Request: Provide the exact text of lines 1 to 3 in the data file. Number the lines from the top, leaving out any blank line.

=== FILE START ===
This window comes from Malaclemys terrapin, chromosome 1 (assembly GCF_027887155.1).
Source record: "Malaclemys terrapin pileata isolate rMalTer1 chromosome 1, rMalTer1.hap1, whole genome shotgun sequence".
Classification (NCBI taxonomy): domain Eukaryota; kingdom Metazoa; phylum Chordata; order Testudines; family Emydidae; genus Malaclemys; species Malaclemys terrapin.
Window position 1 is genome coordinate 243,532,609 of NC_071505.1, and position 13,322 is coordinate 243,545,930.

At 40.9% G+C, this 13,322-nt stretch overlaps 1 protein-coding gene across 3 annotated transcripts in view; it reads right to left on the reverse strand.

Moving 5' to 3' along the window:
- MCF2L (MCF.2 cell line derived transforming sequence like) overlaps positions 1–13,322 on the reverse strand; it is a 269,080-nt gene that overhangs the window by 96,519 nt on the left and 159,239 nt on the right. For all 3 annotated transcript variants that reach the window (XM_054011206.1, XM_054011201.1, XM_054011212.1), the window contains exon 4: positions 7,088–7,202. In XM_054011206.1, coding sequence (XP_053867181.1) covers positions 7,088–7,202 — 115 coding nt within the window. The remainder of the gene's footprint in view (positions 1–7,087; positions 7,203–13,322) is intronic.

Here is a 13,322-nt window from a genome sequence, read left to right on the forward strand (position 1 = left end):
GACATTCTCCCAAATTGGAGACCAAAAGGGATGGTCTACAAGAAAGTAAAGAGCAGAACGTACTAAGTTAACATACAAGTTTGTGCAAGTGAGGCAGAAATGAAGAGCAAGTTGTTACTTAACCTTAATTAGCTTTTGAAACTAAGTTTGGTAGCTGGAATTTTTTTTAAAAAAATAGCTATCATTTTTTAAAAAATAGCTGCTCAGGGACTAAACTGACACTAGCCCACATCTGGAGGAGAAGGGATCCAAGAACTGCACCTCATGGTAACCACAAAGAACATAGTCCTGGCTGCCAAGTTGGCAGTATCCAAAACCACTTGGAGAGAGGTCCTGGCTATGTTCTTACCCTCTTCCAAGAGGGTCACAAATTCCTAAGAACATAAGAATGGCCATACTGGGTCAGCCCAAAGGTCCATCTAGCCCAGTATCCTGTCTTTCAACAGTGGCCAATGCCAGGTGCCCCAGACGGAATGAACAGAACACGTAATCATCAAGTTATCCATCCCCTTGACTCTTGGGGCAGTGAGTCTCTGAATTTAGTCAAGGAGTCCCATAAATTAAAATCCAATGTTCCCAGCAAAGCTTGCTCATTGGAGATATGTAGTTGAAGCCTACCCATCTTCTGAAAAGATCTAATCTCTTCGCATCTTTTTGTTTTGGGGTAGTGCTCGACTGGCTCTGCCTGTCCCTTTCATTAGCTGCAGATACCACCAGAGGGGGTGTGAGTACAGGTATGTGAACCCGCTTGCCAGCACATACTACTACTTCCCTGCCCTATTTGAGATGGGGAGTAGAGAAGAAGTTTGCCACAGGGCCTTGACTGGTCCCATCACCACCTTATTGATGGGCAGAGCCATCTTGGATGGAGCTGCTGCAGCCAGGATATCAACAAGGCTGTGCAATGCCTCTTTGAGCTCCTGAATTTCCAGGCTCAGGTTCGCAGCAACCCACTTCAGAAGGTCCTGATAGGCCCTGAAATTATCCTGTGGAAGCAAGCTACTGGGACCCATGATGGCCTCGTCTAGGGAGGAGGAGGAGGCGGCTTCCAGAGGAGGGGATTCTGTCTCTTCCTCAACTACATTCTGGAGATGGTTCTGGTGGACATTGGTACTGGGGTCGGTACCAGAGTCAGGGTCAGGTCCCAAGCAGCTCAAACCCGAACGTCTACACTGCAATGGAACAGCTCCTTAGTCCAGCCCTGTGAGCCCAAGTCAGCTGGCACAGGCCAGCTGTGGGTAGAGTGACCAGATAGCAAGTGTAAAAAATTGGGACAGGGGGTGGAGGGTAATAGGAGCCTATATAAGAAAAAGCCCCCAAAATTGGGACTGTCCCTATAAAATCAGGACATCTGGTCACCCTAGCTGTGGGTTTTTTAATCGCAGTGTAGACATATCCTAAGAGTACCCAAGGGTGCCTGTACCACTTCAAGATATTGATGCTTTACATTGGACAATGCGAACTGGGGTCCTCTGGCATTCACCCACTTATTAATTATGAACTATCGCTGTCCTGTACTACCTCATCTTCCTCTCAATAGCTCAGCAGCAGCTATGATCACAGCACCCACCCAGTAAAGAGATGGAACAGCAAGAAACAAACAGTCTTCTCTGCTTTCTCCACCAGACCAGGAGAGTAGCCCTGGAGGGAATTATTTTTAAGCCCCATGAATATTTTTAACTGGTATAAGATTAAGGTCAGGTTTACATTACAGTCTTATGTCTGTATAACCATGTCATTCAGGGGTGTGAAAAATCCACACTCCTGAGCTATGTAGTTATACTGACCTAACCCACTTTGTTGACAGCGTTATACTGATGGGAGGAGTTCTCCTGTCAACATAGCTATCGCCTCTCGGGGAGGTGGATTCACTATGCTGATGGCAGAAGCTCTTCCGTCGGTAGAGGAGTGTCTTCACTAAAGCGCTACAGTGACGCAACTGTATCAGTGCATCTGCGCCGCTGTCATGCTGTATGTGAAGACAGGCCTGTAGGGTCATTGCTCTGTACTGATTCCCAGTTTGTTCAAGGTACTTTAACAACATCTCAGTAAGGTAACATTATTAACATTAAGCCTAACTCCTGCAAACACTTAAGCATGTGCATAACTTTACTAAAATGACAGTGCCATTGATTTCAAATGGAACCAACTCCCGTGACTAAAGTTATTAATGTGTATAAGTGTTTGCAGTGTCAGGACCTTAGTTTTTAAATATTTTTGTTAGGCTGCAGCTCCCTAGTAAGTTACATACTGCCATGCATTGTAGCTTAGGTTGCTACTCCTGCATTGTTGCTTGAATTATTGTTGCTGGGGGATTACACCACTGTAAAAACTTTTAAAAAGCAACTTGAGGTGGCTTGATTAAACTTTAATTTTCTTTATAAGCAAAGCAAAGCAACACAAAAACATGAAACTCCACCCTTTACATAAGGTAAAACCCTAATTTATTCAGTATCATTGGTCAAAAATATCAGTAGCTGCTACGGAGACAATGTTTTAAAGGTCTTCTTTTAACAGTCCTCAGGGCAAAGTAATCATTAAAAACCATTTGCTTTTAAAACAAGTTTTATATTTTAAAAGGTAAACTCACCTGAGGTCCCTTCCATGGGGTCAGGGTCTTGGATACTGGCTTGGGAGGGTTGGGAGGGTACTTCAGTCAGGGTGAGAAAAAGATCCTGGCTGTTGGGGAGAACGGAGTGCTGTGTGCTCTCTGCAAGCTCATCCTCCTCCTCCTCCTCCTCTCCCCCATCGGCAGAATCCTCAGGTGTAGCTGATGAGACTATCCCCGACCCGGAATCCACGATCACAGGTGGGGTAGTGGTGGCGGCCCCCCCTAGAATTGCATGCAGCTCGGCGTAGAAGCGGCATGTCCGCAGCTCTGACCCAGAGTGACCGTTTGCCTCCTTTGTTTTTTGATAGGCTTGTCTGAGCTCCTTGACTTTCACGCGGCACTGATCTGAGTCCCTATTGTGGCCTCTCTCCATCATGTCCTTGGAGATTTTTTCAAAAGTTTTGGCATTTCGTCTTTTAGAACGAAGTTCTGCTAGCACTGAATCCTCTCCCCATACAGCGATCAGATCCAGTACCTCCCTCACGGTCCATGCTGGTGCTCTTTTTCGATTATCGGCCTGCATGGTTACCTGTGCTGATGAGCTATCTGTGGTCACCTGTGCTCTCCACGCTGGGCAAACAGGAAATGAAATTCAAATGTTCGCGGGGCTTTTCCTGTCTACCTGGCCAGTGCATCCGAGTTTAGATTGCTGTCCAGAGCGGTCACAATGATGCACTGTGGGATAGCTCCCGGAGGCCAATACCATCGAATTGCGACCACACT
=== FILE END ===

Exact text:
This window comes from Malaclemys terrapin, chromosome 1 (assembly GCF_027887155.1).
Source record: "Malaclemys terrapin pileata isolate rMalTer1 chromosome 1, rMalTer1.hap1, whole genome shotgun sequence".
Classification (NCBI taxonomy): domain Eukaryota; kingdom Metazoa; phylum Chordata; order Testudines; family Emydidae; genus Malaclemys; species Malaclemys terrapin.